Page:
Clam Pan Roast

- Amanda

The pan roast, a model of ease, an emblem of the robust fare of old, is a favorite of mine. Most of the pan roasts I’ve had in my life have involved oysters, and fair enough, the oyster loves to be slathered in butter and laid upon a drift of toast. But it was time for the clam to get a chance at the pan roast.

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James Beard’s pan roast calls for 3/4 cup of butter to poach the oysters. You are welcome to take that route, but be ready to lie prone on the sofa afterward. I opted, instead, to steam open the clams with just a slick of butter in the pan to mingle with the clam juices, and later added a shot of cream with paprika, herbs, and the seasoning pinch hitter, Worcestershire sauce.

Clams Pan Roast

Serves 2 for lunch; 4 as a light first course

  • 2 tablespoons unsalted butter
  • 12 to 16 littleneck clams, scrubbed
  • 1 scallion, thinly sliced
  • 2 tablespoons heavy cream
  • 1/8 teaspoon hot smoked paprika
  • 1/4 teaspoon Worcestershire sauce
  • 1/4 teaspoon thyme
  • 1/2 teaspoon parsley
  • 4 to 8 toast points
  • Lemon wedges

See the full recipe (and save and print it) here.

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A New Way to Dinner, co-authored by Food52's founders Amanda Hesser and Merrill Stubbs, is an indispensable playbook for stress-free meal-planning (hint: cook foundational dishes on the weekend and mix and match ‘em through the week).

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Amanda Hesser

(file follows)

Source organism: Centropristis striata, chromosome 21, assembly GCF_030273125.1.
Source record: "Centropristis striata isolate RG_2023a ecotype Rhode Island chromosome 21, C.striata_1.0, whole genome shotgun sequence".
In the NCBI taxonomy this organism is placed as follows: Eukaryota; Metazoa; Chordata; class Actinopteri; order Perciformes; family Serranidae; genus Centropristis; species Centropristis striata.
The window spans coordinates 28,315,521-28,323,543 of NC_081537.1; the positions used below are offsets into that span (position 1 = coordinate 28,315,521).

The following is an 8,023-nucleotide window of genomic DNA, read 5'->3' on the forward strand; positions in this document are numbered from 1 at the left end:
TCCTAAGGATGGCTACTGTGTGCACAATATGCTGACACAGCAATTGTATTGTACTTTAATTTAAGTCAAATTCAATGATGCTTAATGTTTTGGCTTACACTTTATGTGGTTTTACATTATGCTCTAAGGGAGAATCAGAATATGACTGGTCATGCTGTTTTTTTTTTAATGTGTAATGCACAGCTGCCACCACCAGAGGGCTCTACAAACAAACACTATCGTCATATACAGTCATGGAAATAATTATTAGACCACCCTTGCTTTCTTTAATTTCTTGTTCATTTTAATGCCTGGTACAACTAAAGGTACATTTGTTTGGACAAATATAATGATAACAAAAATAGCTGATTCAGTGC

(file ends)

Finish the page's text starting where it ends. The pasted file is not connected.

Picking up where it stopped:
Written by: Amanda Hesser

Before starting Food52 with Merrill, I was a food writer and editor at the New York Times. I've written several books, including "Cooking for Mr. Latte" and "The Essential New York Times Cookbook." I played myself in "Julie & Julia" -- hope you didn't blink, or you may have missed the scene! I live in Brooklyn with my husband, Tad, and twins, Walker and Addison.


Outsidepaddle May 21, 2011
Tried the recipe and love it.
amysarah April 22, 2011
When I was a kid, I'd 'go to work' with my father a couple of times a year, on days off from school. Part of the ritual was lunch at the nearby Grand Central Oyster Bar. We'd always have Oyster Pan Roast at the counter...seemed so exotic and grown up at the time - I loved it. (Still do, though only go once in a blue moon now, and sadly, not with my dad.)

Anyway - going to try this recipe; the one at GC Oyster Bar has much more liquid over the toast - creamy, briny, more soupy. Interested to try this more modern, streamlined variation.